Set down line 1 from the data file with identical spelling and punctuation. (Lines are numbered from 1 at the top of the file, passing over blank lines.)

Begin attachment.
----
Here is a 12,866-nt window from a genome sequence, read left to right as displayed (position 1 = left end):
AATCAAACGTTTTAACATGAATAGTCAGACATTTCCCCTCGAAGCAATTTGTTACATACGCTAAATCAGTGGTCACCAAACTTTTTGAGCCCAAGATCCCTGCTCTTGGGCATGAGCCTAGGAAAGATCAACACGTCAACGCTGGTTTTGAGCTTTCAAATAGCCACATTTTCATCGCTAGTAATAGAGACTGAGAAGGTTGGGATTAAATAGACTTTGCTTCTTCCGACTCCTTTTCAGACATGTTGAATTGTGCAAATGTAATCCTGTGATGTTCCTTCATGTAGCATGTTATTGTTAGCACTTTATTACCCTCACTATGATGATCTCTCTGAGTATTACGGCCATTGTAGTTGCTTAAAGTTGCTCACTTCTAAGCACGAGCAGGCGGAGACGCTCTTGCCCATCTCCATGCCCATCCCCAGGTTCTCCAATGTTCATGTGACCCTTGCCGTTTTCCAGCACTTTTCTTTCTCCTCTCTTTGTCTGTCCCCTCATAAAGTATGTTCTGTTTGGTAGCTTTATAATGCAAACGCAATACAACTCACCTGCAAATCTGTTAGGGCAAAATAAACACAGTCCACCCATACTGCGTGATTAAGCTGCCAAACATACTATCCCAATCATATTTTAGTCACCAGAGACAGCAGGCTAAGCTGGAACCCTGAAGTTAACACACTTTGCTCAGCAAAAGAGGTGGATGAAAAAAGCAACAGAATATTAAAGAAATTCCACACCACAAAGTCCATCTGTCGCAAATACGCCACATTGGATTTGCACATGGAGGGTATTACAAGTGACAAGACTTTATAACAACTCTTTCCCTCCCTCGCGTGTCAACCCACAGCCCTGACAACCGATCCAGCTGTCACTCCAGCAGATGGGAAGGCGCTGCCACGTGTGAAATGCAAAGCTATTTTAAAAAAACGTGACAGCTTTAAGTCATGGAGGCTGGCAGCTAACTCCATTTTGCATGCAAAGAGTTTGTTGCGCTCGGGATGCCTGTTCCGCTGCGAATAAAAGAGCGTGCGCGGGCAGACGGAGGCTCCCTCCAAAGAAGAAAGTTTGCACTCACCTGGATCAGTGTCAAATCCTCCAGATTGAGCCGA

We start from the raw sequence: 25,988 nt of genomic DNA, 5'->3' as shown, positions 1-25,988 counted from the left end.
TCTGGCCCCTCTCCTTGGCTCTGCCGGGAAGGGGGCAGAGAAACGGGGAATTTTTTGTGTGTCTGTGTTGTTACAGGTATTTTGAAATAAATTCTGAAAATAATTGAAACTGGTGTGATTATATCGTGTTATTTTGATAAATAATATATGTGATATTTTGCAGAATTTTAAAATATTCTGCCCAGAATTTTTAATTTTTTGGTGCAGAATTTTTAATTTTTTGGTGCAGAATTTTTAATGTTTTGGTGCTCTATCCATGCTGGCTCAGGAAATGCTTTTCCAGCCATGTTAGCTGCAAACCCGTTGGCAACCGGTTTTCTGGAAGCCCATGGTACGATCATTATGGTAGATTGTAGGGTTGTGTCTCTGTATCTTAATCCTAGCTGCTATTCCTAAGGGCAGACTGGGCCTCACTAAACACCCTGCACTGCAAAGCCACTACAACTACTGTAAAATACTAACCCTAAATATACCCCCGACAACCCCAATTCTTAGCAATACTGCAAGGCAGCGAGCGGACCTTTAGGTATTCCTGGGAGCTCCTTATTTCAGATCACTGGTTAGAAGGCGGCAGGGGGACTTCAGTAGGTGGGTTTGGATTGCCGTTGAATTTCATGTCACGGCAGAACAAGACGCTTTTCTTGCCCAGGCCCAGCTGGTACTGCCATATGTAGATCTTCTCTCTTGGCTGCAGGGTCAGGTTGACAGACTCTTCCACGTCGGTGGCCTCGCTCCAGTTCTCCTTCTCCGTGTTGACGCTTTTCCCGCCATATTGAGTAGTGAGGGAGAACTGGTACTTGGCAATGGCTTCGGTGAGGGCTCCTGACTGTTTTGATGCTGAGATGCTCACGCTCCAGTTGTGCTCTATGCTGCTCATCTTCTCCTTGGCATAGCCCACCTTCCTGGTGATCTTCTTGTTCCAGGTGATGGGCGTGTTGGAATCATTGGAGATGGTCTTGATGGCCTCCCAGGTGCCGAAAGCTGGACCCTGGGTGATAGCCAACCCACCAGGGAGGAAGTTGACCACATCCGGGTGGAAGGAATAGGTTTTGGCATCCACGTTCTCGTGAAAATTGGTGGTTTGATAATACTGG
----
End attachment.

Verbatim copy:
Here is a 12,866-nt window from a genome sequence, read left to right as displayed (position 1 = left end):